A Google logo is seen at the garage where the company was founded on Google's 15th anniversary in Menlo Park, California
A Google logo is seen at the garage where the company was founded on Google's 15th anniversary in Menlo Park, California September 26, 2013. REUTERS

In celebration of the life and legacy of the British logician and philosopher John Venn, Google doodle treats visitors to the search engine homepage with an interactive Venn diagram. The doodle can be seen in all parts of the world.

At the very first sight of the Google home page, visitors can immediately spot the interactive Venn diagram forming the two letters "o" of the word Google. When clicked, it will show two circles with five tiny circles each showing diagrams of the choices that one can pick to match.

On the left circle, the choices are major categories which include musical, mammals, transport, vegetation, and sea life. On the right circle, the choices are descriptions with include tiny, has wings, thrives in cold, has snail, and mythical.

For instance, when one clicks the image of "mammals" on the left circle and the image of "thrives in cold" in the right circle, it will show an image of the bear with falling snow in the overlapping center of the Venn diagram. In another case, when one clicks an image of musical on the left and the image of mythical on the right, it will show an image of an astronaut playing the Bowie song on the guitar at the overlapping middle part of the Venn diagram.

According to Teacher Vision, John Venn was a famous mathematician who was best remembered for his contribution on the study of probability and Mathematical logic. He developed the Venn diagram which uses circles to sort groups and illustrate the relationships of one group from the other in a logical and visual manner. The Venn diagram is an integral part of many fields of knowledge like logic, computer science, set theory, statistics, probability, and psychology.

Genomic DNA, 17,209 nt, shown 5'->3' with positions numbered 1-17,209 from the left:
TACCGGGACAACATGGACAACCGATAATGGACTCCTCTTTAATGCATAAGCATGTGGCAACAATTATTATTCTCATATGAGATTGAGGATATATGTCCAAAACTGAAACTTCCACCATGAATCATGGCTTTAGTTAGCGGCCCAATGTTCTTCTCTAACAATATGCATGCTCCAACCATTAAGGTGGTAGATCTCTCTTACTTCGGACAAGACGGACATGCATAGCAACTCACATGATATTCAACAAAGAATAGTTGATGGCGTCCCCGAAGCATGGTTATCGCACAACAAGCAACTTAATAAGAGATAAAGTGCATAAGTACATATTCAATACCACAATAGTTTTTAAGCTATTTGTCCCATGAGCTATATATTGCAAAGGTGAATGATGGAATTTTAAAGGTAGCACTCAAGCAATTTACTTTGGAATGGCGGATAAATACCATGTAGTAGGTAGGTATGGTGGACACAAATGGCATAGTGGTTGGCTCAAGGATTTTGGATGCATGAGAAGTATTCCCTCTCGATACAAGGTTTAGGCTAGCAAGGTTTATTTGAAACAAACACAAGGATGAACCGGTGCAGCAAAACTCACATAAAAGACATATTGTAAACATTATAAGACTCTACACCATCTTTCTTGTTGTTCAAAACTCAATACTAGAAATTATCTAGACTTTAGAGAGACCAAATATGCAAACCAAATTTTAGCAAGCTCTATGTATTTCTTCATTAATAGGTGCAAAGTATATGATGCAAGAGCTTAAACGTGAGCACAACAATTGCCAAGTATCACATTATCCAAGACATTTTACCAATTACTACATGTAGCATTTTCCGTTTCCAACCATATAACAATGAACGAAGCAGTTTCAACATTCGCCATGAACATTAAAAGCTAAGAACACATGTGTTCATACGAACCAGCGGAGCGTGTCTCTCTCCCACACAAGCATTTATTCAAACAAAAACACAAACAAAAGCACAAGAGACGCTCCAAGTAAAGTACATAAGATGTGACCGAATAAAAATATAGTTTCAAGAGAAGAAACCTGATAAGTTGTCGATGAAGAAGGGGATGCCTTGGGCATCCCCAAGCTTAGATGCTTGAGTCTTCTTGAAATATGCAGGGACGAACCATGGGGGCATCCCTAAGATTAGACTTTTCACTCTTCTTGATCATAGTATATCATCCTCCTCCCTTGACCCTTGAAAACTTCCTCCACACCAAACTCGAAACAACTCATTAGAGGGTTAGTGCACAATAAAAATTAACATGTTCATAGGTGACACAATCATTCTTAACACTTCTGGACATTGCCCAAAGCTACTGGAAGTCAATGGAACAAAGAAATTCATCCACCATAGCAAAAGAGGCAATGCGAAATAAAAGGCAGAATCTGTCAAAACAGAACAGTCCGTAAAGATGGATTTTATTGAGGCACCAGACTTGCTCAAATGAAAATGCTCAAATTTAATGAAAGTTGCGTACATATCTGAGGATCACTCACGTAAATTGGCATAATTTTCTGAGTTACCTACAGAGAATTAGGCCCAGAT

John Venn lived from 1834 to 1923. He was an alumnus of Cambridge University in 1857. Two years after, Venn was ordained into priesthood. He was a curate for one year then he went back to Cambridge and taught Moral Science.

Venn wrote several books which were highly original and significant development in the field of statistics. In 1866, he wrote a book entitled Logic of Chance and another book entitled Symbolic Logic in 1881. In 1889, he also wrote another Principles of Empirical Logic. With his commendable and breakthrough development in the field of logic and math, John Venn was elected as a member of the Royal Society in 1883.

The Google doodle project lead and designer Mike Dutton explained the concept behind the interactive Venn diagram. He explained the tricky part in properly communicating how the Venn diagram actually works. While the interactive Venn diagram looks like a kid's game instead of a usual doodle, the style in presenting the Venn diagram shows the education and fun side of studying the concept.

Watch the Google Doodle of John Venn's 108th Birthday from YouTube.

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